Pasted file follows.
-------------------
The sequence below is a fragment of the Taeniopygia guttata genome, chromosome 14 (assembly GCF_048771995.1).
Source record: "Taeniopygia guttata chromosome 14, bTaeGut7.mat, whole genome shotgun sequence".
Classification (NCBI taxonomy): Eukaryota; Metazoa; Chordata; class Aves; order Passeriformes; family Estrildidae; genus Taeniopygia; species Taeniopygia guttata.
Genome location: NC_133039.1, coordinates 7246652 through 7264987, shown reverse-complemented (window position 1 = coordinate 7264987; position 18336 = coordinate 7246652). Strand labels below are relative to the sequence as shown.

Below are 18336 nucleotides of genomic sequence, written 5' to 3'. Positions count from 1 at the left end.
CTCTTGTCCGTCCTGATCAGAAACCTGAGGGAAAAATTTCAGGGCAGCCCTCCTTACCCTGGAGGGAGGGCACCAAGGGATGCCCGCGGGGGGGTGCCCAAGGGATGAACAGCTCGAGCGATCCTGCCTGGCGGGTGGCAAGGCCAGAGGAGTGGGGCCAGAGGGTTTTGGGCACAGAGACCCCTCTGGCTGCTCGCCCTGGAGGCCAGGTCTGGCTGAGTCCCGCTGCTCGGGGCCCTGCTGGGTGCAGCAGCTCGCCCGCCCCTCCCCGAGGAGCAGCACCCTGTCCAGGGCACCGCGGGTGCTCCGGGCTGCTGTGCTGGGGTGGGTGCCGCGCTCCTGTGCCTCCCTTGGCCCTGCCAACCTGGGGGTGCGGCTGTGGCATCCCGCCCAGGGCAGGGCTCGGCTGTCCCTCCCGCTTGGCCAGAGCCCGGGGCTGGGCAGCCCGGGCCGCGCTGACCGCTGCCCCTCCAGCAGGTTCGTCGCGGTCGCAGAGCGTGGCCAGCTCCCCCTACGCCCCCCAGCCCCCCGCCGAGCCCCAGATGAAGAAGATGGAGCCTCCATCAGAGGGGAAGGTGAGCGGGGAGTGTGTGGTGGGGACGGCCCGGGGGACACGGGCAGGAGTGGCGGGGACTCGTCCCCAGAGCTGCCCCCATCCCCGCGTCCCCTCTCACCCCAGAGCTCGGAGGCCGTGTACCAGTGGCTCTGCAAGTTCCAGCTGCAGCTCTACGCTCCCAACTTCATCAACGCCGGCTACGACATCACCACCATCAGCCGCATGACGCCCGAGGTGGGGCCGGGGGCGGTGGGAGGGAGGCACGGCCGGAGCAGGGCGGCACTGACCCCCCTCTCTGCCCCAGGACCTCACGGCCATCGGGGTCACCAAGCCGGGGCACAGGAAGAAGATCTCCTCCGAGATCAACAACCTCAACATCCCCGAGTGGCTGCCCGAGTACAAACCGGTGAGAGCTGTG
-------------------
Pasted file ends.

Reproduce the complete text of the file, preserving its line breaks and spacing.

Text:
The sequence below is a fragment of the Taeniopygia guttata genome, chromosome 14 (assembly GCF_048771995.1).
Source record: "Taeniopygia guttata chromosome 14, bTaeGut7.mat, whole genome shotgun sequence".
Classification (NCBI taxonomy): Eukaryota; Metazoa; Chordata; class Aves; order Passeriformes; family Estrildidae; genus Taeniopygia; species Taeniopygia guttata.
Genome location: NC_133039.1, coordinates 7246652 through 7264987, shown reverse-complemented (window position 1 = coordinate 7264987; position 18336 = coordinate 7246652). Strand labels below are relative to the sequence as shown.

Below are 18336 nucleotides of genomic sequence, written 5' to 3'. Positions count from 1 at the left end.
CTCTTGTCCGTCCTGATCAGAAACCTGAGGGAAAAATTTCAGGGCAGCCCTCCTTACCCTGGAGGGAGGGCACCAAGGGATGCCCGCGGGGGGGTGCCCAAGGGATGAACAGCTCGAGCGATCCTGCCTGGCGGGTGGCAAGGCCAGAGGAGTGGGGCCAGAGGGTTTTGGGCACAGAGACCCCTCTGGCTGCTCGCCCTGGAGGCCAGGTCTGGCTGAGTCCCGCTGCTCGGGGCCCTGCTGGGTGCAGCAGCTCGCCCGCCCCTCCCCGAGGAGCAGCACCCTGTCCAGGGCACCGCGGGTGCTCCGGGCTGCTGTGCTGGGGTGGGTGCCGCGCTCCTGTGCCTCCCTTGGCCCTGCCAACCTGGGGGTGCGGCTGTGGCATCCCGCCCAGGGCAGGGCTCGGCTGTCCCTCCCGCTTGGCCAGAGCCCGGGGCTGGGCAGCCCGGGCCGCGCTGACCGCTGCCCCTCCAGCAGGTTCGTCGCGGTCGCAGAGCGTGGCCAGCTCCCCCTACGCCCCCCAGCCCCCCGCCGAGCCCCAGATGAAGAAGATGGAGCCTCCATCAGAGGGGAAGGTGAGCGGGGAGTGTGTGGTGGGGACGGCCCGGGGGACACGGGCAGGAGTGGCGGGGACTCGTCCCCAGAGCTGCCCCCATCCCCGCGTCCCCTCTCACCCCAGAGCTCGGAGGCCGTGTACCAGTGGCTCTGCAAGTTCCAGCTGCAGCTCTACGCTCCCAACTTCATCAACGCCGGCTACGACATCACCACCATCAGCCGCATGACGCCCGAGGTGGGGCCGGGGGCGGTGGGAGGGAGGCACGGCCGGAGCAGGGCGGCACTGACCCCCCTCTCTGCCCCAGGACCTCACGGCCATCGGGGTCACCAAGCCGGGGCACAGGAAGAAGATCTCCTCCGAGATCAACAACCTCAACATCCCCGAGTGGCTGCCCGAGTACAAACCGGTGAGAGCTGTG